Perhaps the most fun we had was in a district called Letten. The Letten district had a wonderful area right next to the river that called home to a few bars and restaurants, a skate park, three beach volleyball courts, a makeshift masonite floor area where ex-gymnasts break-danced to tunes that we hear in the US all the time. Burning hemp wafted across the area as freely as cigarettes in Italy and not even a head turned, though deeply inhaling noses did. It was incredible to see all of the diverse activity taking place side by side. Skaters would punctuate the break dance floor with an errant board, while bar goers walked through the skatepark, occasionally trying out a board. The people were all so different, but also much the same, in that they just accepted everyone else. Territoriality didn’t seem to really exist and no one was trying to buzzkill any other cliques’ activity. Boarders, Break Dancers, Rastas, Sun Bathers, Beer Drinkers all coexisted in this environment. I can’t think of a place where this kind of thing exists in the states with this level of openness and acceptance. Zurich is amazingly COOL!
Speaking of cool, have you heard of Freitag (fray-tog) bags? They are the rage of the cool folk in Zurich. Freitag makes shopping bags, messenger bags of all sizes, purses, man bags, wallets, back packs, ipod holders, and they are all made out of recycled materials. To be precise they are made from seat belts, truck tarps, and recycled rubber. Other companies have been trying to replicate them for years to no avail. The bags look a little like a used truck tarp (duh!), but they are functional and just say “cool” I mean, check out the shop for crying out loud, including a “truck spotting” platform on the top. How cool is that? Yes, they are stupidly expensive and probably carry an obscene profit margin, but we couldn’t help ourselves and bought a few.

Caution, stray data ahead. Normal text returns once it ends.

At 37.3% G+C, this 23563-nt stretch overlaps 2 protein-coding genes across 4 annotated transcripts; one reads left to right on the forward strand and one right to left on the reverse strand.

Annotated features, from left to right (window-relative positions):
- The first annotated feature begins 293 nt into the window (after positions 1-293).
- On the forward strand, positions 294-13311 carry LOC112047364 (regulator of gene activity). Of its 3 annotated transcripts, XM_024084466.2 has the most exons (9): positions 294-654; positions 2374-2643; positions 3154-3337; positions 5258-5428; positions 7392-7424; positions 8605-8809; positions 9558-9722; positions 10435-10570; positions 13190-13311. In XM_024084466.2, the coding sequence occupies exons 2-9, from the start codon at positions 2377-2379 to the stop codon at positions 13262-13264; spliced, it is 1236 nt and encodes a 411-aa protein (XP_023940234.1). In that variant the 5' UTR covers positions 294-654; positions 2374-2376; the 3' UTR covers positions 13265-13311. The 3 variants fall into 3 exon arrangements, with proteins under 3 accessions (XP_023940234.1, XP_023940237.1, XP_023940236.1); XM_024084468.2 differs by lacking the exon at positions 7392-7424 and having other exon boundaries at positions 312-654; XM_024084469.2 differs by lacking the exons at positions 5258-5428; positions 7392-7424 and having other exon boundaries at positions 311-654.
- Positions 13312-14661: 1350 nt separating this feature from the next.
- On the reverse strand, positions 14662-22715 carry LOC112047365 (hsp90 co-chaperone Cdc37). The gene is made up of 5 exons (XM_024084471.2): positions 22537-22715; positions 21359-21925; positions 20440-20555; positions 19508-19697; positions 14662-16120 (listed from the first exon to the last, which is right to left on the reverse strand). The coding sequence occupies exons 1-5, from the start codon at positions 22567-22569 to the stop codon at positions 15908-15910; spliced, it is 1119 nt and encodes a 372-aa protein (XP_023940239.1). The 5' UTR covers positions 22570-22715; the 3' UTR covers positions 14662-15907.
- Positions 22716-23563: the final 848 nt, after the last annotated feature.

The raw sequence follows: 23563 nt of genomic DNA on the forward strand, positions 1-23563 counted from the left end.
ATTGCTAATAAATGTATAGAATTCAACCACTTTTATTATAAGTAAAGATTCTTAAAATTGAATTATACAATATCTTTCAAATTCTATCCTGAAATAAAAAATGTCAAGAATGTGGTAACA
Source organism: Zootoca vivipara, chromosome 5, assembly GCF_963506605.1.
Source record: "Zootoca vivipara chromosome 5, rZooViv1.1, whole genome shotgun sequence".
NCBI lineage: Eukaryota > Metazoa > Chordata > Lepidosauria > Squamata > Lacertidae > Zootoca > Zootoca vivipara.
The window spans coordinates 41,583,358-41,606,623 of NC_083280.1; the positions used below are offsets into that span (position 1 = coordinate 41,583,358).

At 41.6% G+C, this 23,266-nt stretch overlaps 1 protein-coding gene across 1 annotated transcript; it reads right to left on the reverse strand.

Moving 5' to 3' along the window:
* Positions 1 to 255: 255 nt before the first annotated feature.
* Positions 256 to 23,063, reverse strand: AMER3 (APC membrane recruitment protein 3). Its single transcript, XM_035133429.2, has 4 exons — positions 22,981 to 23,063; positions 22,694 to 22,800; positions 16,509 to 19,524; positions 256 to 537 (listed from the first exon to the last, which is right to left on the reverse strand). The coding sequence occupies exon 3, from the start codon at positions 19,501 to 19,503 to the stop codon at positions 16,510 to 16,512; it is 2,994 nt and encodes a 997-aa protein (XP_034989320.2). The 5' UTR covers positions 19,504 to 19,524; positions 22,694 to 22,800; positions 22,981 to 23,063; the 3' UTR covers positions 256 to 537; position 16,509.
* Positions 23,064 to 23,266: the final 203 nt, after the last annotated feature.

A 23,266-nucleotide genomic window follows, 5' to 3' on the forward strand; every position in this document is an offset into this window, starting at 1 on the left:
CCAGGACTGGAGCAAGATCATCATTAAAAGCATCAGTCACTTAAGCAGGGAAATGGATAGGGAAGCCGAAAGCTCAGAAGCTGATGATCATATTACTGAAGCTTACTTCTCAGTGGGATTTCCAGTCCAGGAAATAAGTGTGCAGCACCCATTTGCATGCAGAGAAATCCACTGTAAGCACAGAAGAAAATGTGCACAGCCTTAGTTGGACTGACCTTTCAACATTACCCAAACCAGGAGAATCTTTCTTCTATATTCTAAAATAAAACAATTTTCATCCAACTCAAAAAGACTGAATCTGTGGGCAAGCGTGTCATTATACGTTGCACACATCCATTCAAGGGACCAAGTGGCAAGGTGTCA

The only downside we found in Zurich was the cost. It is a very expensive place to spend time. The dollar is so darn weak, that we trade about one to one. You know it wasn’t always like this when you note that a Vente Nonfat Late’ at Starbucks will run you about $8.00. We found the same with hotel rooms, dinners, shoes, shirts, and the like. In inverse, the public transportation system was very reasonable, and excellent, and Zurich has a free bike rental program where you can hire a bike for free, and then return it later in the day. How nice (and how trusting) is that?
A couple of other things I didn’t mention already. First, probably the nicest and most appropriate skateboard park we had seen on the trip was just outside of Zurich in the suburb of Winthurtur. It a great street section, a great half pipe and a world class bowl – all wood. The second thing I didn’t mention was the train ride to Surich from Milan. It was the most beautiful train ride of our long trip, (including the Tibet train ride). The mountains were stunning. The big towns (like Lake Como) were unbelievable and the little towns ever so quaint. You could see the architecture change from definitively Italian to definitively Swiss as we got deeper into Switzerland.
Overall Zurich has been one of our favorite cities and one of our most pleasant surprises of the trip. Tamara, thanks so much for allowing us to monopolize you for four days and thanks for spending all that time with us. And thanks for being such a great friend. Hope to see you in the states soon!